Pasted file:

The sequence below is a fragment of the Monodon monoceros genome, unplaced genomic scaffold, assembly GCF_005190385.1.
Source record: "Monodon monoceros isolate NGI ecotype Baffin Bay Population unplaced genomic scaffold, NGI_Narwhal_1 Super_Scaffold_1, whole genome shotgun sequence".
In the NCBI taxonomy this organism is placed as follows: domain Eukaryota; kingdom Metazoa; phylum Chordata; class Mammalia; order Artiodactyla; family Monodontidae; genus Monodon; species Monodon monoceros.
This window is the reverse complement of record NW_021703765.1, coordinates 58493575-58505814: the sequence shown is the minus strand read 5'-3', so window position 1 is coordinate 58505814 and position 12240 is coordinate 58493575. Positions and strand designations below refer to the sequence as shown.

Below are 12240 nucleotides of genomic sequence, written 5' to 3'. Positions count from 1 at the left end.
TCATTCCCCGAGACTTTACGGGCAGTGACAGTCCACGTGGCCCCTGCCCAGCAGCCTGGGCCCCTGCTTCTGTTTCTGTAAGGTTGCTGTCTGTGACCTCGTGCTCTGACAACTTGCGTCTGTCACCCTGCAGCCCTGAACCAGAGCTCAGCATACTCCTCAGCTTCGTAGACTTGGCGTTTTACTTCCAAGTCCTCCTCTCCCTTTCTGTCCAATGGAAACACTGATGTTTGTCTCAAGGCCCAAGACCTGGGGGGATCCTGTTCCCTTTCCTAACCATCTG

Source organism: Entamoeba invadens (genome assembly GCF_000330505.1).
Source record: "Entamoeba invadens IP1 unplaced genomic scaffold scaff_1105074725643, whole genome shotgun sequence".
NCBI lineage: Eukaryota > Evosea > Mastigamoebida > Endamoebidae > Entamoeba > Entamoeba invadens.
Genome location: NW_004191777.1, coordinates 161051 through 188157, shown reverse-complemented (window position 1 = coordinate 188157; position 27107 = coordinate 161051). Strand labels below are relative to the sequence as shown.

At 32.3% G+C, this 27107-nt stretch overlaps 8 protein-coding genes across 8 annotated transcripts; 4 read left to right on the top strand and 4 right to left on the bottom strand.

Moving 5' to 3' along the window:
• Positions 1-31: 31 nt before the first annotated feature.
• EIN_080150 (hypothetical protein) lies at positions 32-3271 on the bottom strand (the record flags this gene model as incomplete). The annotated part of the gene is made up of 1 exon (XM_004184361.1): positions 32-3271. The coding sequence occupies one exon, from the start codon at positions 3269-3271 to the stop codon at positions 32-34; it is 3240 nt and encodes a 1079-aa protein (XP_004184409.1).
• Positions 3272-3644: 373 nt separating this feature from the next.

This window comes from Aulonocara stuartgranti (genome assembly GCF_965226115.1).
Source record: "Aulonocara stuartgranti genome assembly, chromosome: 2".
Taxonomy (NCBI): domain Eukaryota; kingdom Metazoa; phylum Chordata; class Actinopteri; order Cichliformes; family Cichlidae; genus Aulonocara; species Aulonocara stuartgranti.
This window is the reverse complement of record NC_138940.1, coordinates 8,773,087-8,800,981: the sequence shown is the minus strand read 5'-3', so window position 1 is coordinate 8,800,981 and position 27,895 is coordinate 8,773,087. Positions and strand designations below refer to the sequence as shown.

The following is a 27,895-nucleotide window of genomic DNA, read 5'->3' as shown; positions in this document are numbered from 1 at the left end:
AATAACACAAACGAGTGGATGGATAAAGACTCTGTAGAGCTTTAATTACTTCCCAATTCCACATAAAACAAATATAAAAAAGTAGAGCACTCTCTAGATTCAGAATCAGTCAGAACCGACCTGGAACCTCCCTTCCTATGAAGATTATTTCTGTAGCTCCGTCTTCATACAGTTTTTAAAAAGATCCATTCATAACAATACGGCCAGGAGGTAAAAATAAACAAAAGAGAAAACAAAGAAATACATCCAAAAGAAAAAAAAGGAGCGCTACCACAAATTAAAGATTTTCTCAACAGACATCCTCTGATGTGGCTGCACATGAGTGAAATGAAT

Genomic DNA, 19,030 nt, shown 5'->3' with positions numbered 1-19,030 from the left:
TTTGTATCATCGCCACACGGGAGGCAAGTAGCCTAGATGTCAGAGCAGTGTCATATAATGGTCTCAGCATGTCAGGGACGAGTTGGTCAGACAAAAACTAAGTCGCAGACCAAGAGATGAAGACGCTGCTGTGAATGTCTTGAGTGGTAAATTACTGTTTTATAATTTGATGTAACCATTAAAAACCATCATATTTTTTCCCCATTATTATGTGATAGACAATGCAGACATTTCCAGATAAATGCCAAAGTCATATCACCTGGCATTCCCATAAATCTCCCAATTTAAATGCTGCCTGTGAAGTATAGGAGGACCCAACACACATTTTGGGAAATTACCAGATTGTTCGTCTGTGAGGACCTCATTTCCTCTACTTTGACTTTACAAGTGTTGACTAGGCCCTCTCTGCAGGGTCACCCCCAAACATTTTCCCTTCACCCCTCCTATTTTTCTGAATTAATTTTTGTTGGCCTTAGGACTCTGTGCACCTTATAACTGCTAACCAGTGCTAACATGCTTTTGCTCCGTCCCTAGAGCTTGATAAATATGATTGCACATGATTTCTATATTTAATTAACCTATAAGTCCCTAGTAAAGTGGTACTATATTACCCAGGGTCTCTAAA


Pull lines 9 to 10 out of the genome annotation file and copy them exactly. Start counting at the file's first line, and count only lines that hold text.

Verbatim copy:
NCBI lineage: Eukaryota > Evosea > Mastigamoebida > Endamoebidae > Entamoeba > Entamoeba invadens.
Genome location: NW_004191777.1, coordinates 161051 through 188157, shown reverse-complemented (window position 1 = coordinate 188157; position 27107 = coordinate 161051). Strand labels below are relative to the sequence as shown.